"Please think forward to the year 2030. Analysts expect that people will become even more dependent on networked artificial intelligence (AI) in complex digital systems. Some say we will continue on the historic arc of augmenting our lives with mostly positive results as we widely implement these networked tools. Some say our increasing dependence on these AI and related systems is likely to lead to widespread difficulties. Our question: By 2030, do you think it is most likely that advancing AI and related technology systems will enhance human capacities and empower them? That is, most of the time, will most people be better off than they are today? Or is it most likely that advancing AI and related technology systems will lessen human autonomy and agency to such an extent that most people will not be better off than the way things are today? Please explain why you chose the answer you did and sketch out a vision of how the human-machine/AI collaboration will function in 2030.



YouTube is changing its algorithms to stop recommending conspiracies

Washington Post - Technology News

YouTube said Friday it is retooling its recommendation algorithm that suggests new videos to users in order to prevent promoting conspiracies and false information, reflecting a growing willingness to quell misinformation on the world's largest video platform after several public missteps. In a blog post that YouTube plans to publish Friday, the company said that it was taking a "closer look" at how it can reduce the spread of content that "comes close to -- but doesn't quite cross the line" of violating its rules. YouTube has been criticized for directing users to conspiracies and false content when they begin watching legitimate news. The change to the company's recommendation algorithms is the result of a six-month-long technical effort. It will be small at first -- YouTube said it would apply to less than 1 percent of the content of the site -- and affects only English-language videos, meaning that much unwanted content will still slip through the cracks.


Dating apps are RACIST and should be redesigned without racial filters, study claims

Daily Mail - Science & tech

Dating apps that allow users to filter their searches by race - or rely on algorithms that pair up people of the same race - reinforce racial divisions and biases, according to a new paper by Cornell University researchers. Researchers called for the apps to be redesigned, and for'racist' algorithms should be reprogrammed. Experts say that amid the huge rise in the usage of dating apps are meaning people are failing to meet diverse potential partners. Cornell researchers called for the apps to be redesigned, and for'racist' algorithms should be reprogrammed. The paper revealed how simple design decisions could decrease bias against people of all marginalized groups.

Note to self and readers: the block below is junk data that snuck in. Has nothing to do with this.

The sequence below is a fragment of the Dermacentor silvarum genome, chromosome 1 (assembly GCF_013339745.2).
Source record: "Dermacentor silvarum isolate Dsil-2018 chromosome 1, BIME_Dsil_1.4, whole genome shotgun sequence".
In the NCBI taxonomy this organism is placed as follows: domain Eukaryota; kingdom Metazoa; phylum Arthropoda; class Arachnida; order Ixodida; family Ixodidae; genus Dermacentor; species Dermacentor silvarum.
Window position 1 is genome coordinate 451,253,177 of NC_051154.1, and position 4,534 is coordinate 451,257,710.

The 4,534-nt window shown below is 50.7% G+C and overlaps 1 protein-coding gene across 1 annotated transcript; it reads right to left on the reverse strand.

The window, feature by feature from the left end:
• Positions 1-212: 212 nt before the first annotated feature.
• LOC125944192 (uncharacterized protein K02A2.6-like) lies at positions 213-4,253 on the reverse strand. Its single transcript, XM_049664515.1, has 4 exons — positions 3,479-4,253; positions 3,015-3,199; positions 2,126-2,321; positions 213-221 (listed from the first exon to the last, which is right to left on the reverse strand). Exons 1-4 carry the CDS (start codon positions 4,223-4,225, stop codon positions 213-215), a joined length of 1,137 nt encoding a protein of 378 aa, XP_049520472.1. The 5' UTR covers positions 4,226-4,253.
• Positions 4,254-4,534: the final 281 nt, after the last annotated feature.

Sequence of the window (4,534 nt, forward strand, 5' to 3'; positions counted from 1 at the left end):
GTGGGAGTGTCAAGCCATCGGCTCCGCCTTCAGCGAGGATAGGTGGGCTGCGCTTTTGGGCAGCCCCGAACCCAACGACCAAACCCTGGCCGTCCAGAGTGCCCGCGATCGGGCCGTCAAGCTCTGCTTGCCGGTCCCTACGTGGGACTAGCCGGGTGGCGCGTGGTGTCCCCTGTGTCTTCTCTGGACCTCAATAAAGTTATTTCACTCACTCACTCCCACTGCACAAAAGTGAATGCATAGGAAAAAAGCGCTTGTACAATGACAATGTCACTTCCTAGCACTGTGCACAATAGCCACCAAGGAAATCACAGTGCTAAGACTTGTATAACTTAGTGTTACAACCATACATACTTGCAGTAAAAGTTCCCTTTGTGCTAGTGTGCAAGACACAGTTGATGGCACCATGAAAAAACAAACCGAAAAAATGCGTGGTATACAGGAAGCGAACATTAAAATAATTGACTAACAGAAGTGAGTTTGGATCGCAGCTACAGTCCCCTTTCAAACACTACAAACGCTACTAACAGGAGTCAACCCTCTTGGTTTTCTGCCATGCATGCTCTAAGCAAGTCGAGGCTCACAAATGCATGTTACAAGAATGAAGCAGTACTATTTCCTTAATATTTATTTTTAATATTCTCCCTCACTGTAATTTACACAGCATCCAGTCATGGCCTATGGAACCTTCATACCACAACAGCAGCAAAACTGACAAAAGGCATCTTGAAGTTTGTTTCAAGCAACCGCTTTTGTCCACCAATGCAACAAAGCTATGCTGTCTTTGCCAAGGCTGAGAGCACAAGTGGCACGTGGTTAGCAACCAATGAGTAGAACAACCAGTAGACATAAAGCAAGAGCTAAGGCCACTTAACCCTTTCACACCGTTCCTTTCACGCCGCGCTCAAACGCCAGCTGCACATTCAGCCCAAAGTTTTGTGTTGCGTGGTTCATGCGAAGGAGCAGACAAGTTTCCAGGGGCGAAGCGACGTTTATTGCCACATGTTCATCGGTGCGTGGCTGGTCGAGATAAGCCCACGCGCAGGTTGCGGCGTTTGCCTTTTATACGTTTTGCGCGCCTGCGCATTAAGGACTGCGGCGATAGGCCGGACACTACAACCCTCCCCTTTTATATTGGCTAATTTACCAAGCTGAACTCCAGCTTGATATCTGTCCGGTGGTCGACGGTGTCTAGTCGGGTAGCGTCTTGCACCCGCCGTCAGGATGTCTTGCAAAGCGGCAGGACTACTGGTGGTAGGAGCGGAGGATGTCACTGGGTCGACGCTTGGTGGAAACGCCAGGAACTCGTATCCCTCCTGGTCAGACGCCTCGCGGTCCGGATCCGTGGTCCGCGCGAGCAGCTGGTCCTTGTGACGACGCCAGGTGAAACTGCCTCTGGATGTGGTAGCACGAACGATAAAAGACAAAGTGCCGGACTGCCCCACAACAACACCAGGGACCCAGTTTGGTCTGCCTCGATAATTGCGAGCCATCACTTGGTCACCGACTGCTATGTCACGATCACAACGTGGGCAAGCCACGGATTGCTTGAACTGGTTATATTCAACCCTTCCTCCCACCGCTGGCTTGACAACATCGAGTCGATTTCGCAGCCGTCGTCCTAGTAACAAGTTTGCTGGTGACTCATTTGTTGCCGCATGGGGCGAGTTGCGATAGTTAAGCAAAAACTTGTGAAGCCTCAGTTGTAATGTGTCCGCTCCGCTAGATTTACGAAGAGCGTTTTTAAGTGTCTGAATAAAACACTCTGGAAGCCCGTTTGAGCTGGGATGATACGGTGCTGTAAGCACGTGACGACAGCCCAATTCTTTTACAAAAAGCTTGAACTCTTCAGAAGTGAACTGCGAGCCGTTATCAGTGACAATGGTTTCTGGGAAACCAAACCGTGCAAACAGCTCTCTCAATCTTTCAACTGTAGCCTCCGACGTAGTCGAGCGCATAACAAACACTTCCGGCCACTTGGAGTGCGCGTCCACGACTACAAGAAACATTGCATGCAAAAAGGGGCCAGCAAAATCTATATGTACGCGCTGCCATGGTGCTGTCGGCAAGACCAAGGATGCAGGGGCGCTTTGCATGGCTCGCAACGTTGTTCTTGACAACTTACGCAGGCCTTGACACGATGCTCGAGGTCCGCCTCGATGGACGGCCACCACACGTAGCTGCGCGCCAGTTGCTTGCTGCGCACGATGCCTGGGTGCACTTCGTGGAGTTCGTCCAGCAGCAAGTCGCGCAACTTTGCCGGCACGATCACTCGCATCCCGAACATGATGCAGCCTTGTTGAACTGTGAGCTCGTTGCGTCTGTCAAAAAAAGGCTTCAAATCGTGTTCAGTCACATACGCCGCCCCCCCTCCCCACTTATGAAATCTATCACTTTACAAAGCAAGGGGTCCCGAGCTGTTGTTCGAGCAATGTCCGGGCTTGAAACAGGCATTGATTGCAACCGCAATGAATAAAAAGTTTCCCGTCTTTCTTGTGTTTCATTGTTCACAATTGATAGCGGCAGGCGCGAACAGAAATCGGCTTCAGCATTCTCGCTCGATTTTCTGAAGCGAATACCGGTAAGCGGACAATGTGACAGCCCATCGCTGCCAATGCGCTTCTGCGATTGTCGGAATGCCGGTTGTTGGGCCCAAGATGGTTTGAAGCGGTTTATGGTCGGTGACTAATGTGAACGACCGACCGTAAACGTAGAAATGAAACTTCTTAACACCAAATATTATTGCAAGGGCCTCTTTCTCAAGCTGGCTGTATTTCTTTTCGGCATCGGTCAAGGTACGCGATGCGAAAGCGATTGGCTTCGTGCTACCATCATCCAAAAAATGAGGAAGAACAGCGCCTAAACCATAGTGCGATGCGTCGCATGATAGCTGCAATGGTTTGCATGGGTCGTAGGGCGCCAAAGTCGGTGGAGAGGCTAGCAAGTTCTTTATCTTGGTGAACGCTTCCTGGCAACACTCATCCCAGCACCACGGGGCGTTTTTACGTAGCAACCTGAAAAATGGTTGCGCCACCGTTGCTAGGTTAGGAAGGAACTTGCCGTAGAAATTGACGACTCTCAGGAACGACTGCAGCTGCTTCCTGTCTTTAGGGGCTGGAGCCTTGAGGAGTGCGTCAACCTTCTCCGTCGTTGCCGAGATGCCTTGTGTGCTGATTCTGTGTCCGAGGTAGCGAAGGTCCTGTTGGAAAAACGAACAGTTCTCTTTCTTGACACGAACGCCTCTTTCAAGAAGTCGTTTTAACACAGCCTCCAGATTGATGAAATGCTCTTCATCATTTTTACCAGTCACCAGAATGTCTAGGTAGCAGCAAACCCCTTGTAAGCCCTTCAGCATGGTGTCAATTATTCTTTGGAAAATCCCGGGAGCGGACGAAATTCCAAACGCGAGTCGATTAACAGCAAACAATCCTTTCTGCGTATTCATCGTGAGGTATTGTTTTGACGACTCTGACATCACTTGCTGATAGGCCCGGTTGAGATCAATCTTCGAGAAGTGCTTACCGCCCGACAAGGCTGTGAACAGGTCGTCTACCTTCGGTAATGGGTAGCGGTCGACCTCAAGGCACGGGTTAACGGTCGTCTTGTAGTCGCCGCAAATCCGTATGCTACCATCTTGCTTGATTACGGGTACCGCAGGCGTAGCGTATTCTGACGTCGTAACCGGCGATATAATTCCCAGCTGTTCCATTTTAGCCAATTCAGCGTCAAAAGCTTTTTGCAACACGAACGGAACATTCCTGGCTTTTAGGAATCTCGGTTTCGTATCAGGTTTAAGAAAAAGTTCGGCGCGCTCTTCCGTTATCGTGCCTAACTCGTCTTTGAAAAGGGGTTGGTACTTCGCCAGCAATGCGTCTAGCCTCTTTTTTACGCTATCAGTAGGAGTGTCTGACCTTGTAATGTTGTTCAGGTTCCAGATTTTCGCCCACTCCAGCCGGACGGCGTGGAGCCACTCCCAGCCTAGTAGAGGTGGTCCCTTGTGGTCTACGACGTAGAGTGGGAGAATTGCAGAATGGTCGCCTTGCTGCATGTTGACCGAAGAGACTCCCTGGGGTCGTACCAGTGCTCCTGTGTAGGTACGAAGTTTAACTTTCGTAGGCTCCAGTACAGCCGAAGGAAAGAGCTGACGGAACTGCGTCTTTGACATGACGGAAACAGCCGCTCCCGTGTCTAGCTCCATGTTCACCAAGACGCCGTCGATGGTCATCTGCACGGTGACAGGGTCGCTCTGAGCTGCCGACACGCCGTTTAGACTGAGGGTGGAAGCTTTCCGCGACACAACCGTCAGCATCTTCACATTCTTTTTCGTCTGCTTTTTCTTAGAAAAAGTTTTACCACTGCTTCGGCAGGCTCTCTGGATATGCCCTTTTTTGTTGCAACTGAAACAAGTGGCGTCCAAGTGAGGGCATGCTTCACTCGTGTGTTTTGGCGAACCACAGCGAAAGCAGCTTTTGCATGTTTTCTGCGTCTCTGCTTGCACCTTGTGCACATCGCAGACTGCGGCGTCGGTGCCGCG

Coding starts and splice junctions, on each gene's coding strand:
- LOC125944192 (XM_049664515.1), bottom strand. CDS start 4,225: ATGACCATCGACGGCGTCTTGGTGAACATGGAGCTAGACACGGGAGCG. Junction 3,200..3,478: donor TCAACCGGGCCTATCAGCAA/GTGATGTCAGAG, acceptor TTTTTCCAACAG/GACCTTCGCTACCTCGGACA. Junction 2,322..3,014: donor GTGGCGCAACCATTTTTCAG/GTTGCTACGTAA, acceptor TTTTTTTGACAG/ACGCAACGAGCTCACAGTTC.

Why is OK for online daters to block whole ethnic groups?

The Guardian

Sinakhone Keodara reached his breaking point last July. Loading up Grindr, the gay dating app that presents users with potential mates in close geographical proximity to them, the founder of a Los Angeles-based Asian television streaming service came across the profile of an elderly white man. He struck up a conversation, and received a three-word response: "Asian, ew gross." He is now considering suing Grindr for racial discrimination. For black and ethnic minority singletons, dipping a toe into the water of dating apps can involve subjecting yourself to racist abuse and crass intolerance.


#KindrGrindr: Gay dating app launches anti-racism campaign

BBC News

If you're a black or Asian user of gay dating app Grindr, then it's possible you've encountered racism while using it. Some users of the app have said they've come across what they believe are discriminatory statements on other profiles - things like "no blacks and no Asians". Others say they've faced racist comments in conversation with users when they've rejected their advances. Now Grindr has taken a stand against discrimination on its platform and says no user is entitled to tear another down for "being who they are". It's launched the #KindrGrindr campaign to raise awareness of racism and discrimination and promote inclusivity among users.